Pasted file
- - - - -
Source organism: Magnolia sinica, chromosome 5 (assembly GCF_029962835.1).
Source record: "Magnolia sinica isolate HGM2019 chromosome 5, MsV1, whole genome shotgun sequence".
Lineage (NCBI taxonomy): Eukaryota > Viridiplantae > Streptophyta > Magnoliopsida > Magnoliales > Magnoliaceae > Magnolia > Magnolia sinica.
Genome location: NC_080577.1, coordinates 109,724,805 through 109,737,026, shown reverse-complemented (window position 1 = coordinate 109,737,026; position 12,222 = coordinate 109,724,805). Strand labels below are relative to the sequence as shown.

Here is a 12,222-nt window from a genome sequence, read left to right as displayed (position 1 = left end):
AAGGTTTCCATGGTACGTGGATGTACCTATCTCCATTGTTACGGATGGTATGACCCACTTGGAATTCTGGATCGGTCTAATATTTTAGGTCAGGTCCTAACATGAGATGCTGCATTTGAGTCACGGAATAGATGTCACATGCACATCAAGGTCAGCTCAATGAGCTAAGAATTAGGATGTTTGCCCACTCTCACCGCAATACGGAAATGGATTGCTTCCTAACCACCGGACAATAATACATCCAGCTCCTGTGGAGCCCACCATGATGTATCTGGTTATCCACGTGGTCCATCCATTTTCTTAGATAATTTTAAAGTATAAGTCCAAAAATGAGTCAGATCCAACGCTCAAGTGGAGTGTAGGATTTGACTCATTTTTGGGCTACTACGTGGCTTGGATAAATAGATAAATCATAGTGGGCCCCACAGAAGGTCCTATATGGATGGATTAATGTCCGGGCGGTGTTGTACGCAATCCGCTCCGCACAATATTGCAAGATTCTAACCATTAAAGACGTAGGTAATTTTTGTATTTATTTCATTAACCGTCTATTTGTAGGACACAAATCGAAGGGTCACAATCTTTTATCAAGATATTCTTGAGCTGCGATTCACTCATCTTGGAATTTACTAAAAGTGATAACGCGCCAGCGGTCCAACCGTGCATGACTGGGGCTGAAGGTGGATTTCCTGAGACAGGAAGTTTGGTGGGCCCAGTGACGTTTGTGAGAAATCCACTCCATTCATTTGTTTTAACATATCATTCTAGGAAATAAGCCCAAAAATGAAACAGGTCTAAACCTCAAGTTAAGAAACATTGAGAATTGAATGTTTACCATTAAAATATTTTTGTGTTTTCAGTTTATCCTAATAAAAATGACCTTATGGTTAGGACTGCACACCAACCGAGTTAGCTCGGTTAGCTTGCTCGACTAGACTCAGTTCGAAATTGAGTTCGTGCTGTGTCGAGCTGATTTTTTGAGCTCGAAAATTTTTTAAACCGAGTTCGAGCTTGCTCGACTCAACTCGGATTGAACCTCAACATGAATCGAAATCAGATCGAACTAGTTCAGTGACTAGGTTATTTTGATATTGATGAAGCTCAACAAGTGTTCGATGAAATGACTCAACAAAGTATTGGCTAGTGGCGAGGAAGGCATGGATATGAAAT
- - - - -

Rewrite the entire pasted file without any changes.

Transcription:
Source organism: Magnolia sinica, chromosome 5 (assembly GCF_029962835.1).
Source record: "Magnolia sinica isolate HGM2019 chromosome 5, MsV1, whole genome shotgun sequence".
Lineage (NCBI taxonomy): Eukaryota > Viridiplantae > Streptophyta > Magnoliopsida > Magnoliales > Magnoliaceae > Magnolia > Magnolia sinica.
Genome location: NC_080577.1, coordinates 109,724,805 through 109,737,026, shown reverse-complemented (window position 1 = coordinate 109,737,026; position 12,222 = coordinate 109,724,805). Strand labels below are relative to the sequence as shown.

Here is a 12,222-nt window from a genome sequence, read left to right as displayed (position 1 = left end):
AAGGTTTCCATGGTACGTGGATGTACCTATCTCCATTGTTACGGATGGTATGACCCACTTGGAATTCTGGATCGGTCTAATATTTTAGGTCAGGTCCTAACATGAGATGCTGCATTTGAGTCACGGAATAGATGTCACATGCACATCAAGGTCAGCTCAATGAGCTAAGAATTAGGATGTTTGCCCACTCTCACCGCAATACGGAAATGGATTGCTTCCTAACCACCGGACAATAATACATCCAGCTCCTGTGGAGCCCACCATGATGTATCTGGTTATCCACGTGGTCCATCCATTTTCTTAGATAATTTTAAAGTATAAGTCCAAAAATGAGTCAGATCCAACGCTCAAGTGGAGTGTAGGATTTGACTCATTTTTGGGCTACTACGTGGCTTGGATAAATAGATAAATCATAGTGGGCCCCACAGAAGGTCCTATATGGATGGATTAATGTCCGGGCGGTGTTGTACGCAATCCGCTCCGCACAATATTGCAAGATTCTAACCATTAAAGACGTAGGTAATTTTTGTATTTATTTCATTAACCGTCTATTTGTAGGACACAAATCGAAGGGTCACAATCTTTTATCAAGATATTCTTGAGCTGCGATTCACTCATCTTGGAATTTACTAAAAGTGATAACGCGCCAGCGGTCCAACCGTGCATGACTGGGGCTGAAGGTGGATTTCCTGAGACAGGAAGTTTGGTGGGCCCAGTGACGTTTGTGAGAAATCCACTCCATTCATTTGTTTTAACATATCATTCTAGGAAATAAGCCCAAAAATGAAACAGGTCTAAACCTCAAGTTAAGAAACATTGAGAATTGAATGTTTACCATTAAAATATTTTTGTGTTTTCAGTTTATCCTAATAAAAATGACCTTATGGTTAGGACTGCACACCAACCGAGTTAGCTCGGTTAGCTTGCTCGACTAGACTCAGTTCGAAATTGAGTTCGTGCTGTGTCGAGCTGATTTTTTGAGCTCGAAAATTTTTTAAACCGAGTTCGAGCTTGCTCGACTCAACTCGGATTGAACCTCAACATGAATCGAAATCAGATCGAACTAGTTCAGTGACTAGGTTATTTTGATATTGATGAAGCTCAACAAGTGTTCGATGAAATGACTCAACAAAGTATTGGCTAGTGGCGAGGAAGGCATGGATATGAAAT